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E4X: can't use "delete" with filter

P: n/a
This problem shows up in Firefox 1.5.0.1 and Rhino 1.6R2.

I've found that if I have an XML node expression that ends in a filter,
I can't use it with the delete operator. In the following example, the
delete operation has no effect:

var z = <abc><foo a='1'>1</foo><foo a='2'>2</foo></abc>;
alert(z.foo.(@a == '2'));
delete z.foo.(@a == '2');

even though the expression is valid. I've come up with the following
grim-looking workaround:

function deleteNodes(node, expr) {
for each (i in eval('node.' + expr)) {
eval('delete node.' + expr + '[0]');
}
}

var z = <abc><foo a='1'>1</foo><foo a='2'>2</foo></abc>;
deleteNodes(z, "foo.(@a == '2')");

which does what I want.

Is this by design? It's really annoying that I can't use delete this
way. The problem shows up in Firefox 1.5.0.1 and Rhino 1.6R2. I've
found that if I have an XML node expression that ends in a filter,
I can't use it with the delete operator. In the following example, the
delete operation has no effect:

var z = <abc><foo a='1'>1</foo><foo a='2'>2</foo></abc>;
alert(z.foo.(@a == '2'));
delete z.foo.(@a == '2');

even though the expression is valid. I've come up with the following
grim-looking workaround:

function deleteNodes(node, expr) {
for each (i in eval('node.' + expr)) {
eval('delete node.' + expr + '[0]');
}
}

var z = <abc><foo a='1'>1</foo><foo a='2'>2</foo></abc>;
deleteNodes(z, "foo.(@a == '2')");

which does what I want.

Is this by design? It's really annoying that I can't use delete this
way. The problem shows up in Firefox 1.5.0.1 and Rhino 1.6R2.

Mar 14 '06 #1
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2 Replies


P: n/a
VK

Bob Tinsman wrote:
This problem shows up in Firefox 1.5.0.1 and Rhino 1.6R2.

I've found that if I have an XML node expression that ends in a filter,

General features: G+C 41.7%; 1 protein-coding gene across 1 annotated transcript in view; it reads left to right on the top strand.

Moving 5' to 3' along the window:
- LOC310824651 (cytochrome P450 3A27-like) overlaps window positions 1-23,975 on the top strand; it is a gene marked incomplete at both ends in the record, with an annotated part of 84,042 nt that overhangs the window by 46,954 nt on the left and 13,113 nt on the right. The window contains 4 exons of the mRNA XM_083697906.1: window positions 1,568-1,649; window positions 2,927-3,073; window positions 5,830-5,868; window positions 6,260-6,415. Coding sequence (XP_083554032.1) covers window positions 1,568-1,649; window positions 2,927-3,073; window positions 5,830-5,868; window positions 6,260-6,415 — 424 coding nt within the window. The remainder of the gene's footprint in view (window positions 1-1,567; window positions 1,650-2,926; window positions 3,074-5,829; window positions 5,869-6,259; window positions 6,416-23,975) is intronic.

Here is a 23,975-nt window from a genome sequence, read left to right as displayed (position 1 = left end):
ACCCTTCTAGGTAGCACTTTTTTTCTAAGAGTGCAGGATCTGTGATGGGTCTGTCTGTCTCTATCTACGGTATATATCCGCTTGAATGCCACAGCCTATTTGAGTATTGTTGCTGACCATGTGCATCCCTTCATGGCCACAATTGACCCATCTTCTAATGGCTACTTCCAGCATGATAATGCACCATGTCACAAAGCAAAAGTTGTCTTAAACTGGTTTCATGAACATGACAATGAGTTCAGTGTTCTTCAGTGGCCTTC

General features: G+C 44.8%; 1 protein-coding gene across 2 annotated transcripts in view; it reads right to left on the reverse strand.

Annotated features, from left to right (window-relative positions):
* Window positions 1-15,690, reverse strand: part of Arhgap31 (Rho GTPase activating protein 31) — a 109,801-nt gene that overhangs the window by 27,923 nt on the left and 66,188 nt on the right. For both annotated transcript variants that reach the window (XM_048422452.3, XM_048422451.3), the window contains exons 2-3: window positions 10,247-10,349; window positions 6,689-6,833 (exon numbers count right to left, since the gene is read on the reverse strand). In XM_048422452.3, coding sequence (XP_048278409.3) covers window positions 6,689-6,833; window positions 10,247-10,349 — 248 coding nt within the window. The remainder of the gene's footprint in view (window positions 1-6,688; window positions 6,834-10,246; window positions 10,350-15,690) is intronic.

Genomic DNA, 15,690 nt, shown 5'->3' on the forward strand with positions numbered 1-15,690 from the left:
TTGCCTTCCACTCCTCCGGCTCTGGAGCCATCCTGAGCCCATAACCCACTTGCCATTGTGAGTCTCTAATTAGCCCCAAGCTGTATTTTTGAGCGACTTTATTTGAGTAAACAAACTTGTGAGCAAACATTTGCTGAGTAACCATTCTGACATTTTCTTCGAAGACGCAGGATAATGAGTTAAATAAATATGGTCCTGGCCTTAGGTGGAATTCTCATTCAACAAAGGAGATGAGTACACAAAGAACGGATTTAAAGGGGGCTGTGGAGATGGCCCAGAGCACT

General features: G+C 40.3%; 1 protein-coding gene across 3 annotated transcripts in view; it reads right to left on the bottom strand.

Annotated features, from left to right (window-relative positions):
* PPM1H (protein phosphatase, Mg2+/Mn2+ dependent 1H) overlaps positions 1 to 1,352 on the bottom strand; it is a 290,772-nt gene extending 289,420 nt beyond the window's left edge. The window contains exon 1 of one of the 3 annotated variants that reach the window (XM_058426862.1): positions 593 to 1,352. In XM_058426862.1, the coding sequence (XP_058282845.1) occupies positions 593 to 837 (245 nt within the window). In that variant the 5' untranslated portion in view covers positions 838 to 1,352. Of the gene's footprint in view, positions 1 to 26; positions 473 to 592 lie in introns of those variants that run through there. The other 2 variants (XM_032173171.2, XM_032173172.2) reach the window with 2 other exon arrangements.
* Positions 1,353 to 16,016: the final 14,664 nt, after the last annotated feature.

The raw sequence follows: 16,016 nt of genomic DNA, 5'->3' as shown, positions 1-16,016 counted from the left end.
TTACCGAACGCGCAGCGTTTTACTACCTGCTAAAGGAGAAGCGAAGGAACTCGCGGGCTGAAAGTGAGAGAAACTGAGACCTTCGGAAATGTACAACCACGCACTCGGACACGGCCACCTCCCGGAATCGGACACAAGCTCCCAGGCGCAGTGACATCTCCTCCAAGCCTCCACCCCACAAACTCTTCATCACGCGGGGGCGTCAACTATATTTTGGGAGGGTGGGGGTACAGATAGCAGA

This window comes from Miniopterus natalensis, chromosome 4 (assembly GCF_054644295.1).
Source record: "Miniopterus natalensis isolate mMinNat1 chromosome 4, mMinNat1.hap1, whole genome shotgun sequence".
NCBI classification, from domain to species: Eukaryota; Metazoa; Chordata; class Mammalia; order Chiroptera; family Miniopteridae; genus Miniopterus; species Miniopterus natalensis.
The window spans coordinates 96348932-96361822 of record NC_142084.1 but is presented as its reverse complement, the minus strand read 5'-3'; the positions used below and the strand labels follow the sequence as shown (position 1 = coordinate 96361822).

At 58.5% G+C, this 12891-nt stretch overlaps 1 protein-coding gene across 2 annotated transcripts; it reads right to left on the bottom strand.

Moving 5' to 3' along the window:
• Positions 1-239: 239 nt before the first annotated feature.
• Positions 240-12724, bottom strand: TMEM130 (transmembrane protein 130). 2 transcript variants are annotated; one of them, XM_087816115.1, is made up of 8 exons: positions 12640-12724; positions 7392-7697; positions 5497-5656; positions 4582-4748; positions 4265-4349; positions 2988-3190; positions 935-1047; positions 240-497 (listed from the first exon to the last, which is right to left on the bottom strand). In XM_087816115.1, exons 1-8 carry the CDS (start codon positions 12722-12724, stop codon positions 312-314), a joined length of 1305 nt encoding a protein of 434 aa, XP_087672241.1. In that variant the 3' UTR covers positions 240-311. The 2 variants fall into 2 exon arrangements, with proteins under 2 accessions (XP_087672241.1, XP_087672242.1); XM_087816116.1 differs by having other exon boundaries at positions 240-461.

I can't use it with the delete operator. In the following example, the
delete operation has no effect:

var z = <abc><foo a='1'>1</foo><foo a='2'>2</foo></abc>;
alert(z.foo.(@a == '2'));
delete z.foo.(@a == '2');

even though the expression is valid. I've come up with the following
grim-looking workaround:

function deleteNodes(node, expr) {
for each (i in eval('node.' + expr)) {
eval('delete node.' + expr + '[0]');
}
}

var z = <abc><foo a='1'>1</foo><foo a='2'>2</foo></abc>;
deleteNodes(z, "foo.(@a == '2')");

which does what I want.

Is this by design? It's really annoying that I can't use delete this
way. The problem shows up in Firefox 1.5.0.1 and Rhino 1.6R2. I've
found that if I have an XML node expression that ends in a filter,
I can't use it with the delete operator. In the following example, the
delete operation has no effect:

var z = <abc><foo a='1'>1</foo><foo a='2'>2</foo></abc>;
alert(z.foo.(@a == '2'));
delete z.foo.(@a == '2');

even though the expression is valid. I've come up with the following
grim-looking workaround:

function deleteNodes(node, expr) {
for each (i in eval('node.' + expr)) {
eval('delete node.' + expr + '[0]');
}
}

var z = <abc><foo a='1'>1</foo><foo a='2'>2</foo></abc>;
deleteNodes(z, "foo.(@a == '2')");

which does what I want.

Is this by design? It's really annoying that I can't use delete this
way. The problem shows up in Firefox 1.5.0.1 and Rhino 1.6R2.


Congratulations: you are the first person in the history of this group
who's trying to use this new stuff :-)

Not extremely helpful but:
1) E4X is only *partially* implemented in latest Gecko.
2) To fully enable all implemented parts (which is still not full E4X)
use
<script type="text/javascript;e4x=1">
3) AFAICT Mozilla does everything literally as spelled in ECMA, so
reading
<http://www.ecma-international.org/publications/standards/Ecma-357.htm>
may be helpful.
4) I guess bugzilla.mozilla.org is currently being filled up by freshly
discovered E4X bugs. By searching "E4X" you may get some immediate
answers.

My lack of E4X knowledge doesn't allow to answer to your direct
question. Hopefully someone can be more useful.

Mar 15 '06 #2

P: n/a


Bob Tinsman wrote:

I've found that if I have an XML node expression that ends in a filter,
I can't use it with the delete operator.


Does this example approach

var gods = <gods><god name="Kibo" /><god name="Jaffo" /><god name="Xibo"
/></gods>;
for each (var god in gods.god.(@name.indexOf('ibo') != -1)) {
delete gods.god[god.childIndex()];
}

help?

That way you iterate over the XML objects the filter finds and then
delete them.
--

Martin Honnen
http://JavaScript.FAQTs.com/
Mar 15 '06 #3

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